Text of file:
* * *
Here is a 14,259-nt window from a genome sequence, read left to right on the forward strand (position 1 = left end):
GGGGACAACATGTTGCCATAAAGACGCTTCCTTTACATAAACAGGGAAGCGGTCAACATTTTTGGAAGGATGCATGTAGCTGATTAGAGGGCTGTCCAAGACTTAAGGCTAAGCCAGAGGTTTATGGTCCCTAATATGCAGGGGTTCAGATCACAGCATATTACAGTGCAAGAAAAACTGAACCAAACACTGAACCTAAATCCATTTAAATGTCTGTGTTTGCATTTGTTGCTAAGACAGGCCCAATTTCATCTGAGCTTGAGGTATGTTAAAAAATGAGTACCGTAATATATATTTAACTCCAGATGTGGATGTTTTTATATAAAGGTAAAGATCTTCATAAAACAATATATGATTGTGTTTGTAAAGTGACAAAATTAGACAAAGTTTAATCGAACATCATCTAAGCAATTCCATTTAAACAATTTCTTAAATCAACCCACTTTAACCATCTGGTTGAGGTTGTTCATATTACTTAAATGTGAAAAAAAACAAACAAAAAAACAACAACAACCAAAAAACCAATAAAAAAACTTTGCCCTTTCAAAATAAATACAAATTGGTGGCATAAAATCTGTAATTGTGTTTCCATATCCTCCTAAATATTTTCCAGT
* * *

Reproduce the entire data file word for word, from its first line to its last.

Here is a 14,259-nt window from a genome sequence, read left to right on the forward strand (position 1 = left end):
GGGGACAACATGTTGCCATAAAGACGCTTCCTTTACATAAACAGGGAAGCGGTCAACATTTTTGGAAGGATGCATGTAGCTGATTAGAGGGCTGTCCAAGACTTAAGGCTAAGCCAGAGGTTTATGGTCCCTAATATGCAGGGGTTCAGATCACAGCATATTACAGTGCAAGAAAAACTGAACCAAACACTGAACCTAAATCCATTTAAATGTCTGTGTTTGCATTTGTTGCTAAGACAGGCCCAATTTCATCTGAGCTTGAGGTATGTTAAAAAATGAGTACCGTAATATATATTTAACTCCAGATGTGGATGTTTTTATATAAAGGTAAAGATCTTCATAAAACAATATATGATTGTGTTTGTAAAGTGACAAAATTAGACAAAGTTTAATCGAACATCATCTAAGCAATTCCATTTAAACAATTTCTTAAATCAACCCACTTTAACCATCTGGTTGAGGTTGTTCATATTACTTAAATGTGAAAAAAAACAAACAAAAAAACAACAACAACCAAAAAACCAATAAAAAAACTTTGCCCTTTCAAAATAAATACAAATTGGTGGCATAAAATCTGTAATTGTGTTTCCATATCCTCCTAAATATTTTCCAGT